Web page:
The water delivery head 17 having a bottom hole or opening 51 is securely and sealingly connected to the delivery conduit 37 so that the delivery conduit exit 50 is in open communication with the bottom opening 51. The vertical sides of the head may form the shape of a polygon, preferably a regular polygon of greater than five (5) sides or a cylinder. A cylindrically shaped head 17 is the most peferred as shown in FIG. 3. The head 17 is preferably between about 1.5 and about 5.0 centimeters in height and has a maximum cross-section width of less than about 5 centimeters and a minimum cross-section width of greater than about 2, preferably less than about 3.5 and greater than about 2.5 centimeters. Passing through the vertical side or sides of the head 17 are a plurality of holes or openings 39 with an entrance 40, seen in FIG. 6, which is higher than the exit 41 so that a line through the center of the length of the hole 39 forms an angle with a vertical line through the cross-sectional center of the hole 39 of between about 30 degrees and about 55 degrees, preferably between about 37.5 degrees and about 47.5 degrees and most preferably between about 38 degrees and about 42 degrees. The preferred angle is 40 degrees.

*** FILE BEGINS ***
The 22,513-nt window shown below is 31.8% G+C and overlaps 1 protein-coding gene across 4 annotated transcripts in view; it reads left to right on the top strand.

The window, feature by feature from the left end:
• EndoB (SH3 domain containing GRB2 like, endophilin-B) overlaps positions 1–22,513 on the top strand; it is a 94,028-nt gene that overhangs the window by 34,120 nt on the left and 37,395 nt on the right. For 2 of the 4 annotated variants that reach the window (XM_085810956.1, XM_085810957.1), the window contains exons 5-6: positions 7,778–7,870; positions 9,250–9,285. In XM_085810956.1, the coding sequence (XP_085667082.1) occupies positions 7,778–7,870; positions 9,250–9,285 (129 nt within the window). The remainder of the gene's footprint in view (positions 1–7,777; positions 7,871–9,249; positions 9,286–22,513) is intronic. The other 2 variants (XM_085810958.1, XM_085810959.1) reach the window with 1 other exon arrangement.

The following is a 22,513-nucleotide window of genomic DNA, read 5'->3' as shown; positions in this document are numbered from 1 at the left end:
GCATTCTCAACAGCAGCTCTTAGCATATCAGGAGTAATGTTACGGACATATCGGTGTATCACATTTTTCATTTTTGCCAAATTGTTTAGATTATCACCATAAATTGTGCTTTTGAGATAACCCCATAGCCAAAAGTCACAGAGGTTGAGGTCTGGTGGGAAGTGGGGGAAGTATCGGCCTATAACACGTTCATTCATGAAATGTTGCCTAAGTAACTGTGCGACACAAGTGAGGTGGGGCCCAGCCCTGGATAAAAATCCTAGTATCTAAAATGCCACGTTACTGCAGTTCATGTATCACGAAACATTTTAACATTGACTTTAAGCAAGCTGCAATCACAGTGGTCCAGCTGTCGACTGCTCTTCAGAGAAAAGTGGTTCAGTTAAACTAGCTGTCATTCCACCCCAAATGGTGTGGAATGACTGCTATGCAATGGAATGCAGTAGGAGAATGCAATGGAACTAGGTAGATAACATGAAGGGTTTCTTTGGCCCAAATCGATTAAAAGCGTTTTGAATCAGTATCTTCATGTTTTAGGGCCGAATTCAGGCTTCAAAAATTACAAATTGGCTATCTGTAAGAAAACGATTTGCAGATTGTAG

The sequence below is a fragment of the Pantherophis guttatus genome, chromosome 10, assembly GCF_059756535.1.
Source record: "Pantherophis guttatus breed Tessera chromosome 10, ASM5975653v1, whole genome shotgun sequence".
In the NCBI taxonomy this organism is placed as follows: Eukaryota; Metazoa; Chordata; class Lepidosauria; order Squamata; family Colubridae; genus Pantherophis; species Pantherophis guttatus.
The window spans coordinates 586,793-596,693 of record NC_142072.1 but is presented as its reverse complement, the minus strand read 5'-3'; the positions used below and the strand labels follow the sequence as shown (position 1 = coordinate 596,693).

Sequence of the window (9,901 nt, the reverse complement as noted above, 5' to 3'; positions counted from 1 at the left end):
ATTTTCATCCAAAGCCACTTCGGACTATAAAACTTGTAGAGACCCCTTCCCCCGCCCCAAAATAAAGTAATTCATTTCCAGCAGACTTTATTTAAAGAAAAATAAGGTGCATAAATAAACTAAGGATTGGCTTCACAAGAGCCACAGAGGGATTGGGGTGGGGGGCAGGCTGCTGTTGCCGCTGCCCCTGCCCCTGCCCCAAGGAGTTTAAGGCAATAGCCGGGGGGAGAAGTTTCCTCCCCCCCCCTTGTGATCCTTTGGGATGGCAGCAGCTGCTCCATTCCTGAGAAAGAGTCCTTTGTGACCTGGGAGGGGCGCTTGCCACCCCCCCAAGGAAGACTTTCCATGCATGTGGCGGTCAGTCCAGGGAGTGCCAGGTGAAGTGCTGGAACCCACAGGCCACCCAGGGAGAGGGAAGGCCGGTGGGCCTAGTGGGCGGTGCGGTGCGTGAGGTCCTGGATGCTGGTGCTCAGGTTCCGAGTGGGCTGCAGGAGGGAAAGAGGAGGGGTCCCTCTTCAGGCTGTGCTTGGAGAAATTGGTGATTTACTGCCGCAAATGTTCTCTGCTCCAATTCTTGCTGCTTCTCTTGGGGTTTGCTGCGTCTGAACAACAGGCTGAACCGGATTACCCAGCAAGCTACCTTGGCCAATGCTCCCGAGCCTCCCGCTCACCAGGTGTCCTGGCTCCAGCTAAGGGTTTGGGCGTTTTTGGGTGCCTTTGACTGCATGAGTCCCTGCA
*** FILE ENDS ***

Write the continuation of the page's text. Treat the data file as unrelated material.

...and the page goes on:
The diameter of the holes, openings or passages 39 is between about 0.25 and 0.40 centimeters, preferably between about 0.27 and about 0.33 centimeters. The length of the hole 39, measured from the entrance 40 to the exit 41 is between about 0.35 and about 0.55, preferably between about 0.40 and about 0.50 centimeters, most preferably between about 0.42 and about 0.48 centimeters long. The preferred length is 0.46 centimeters.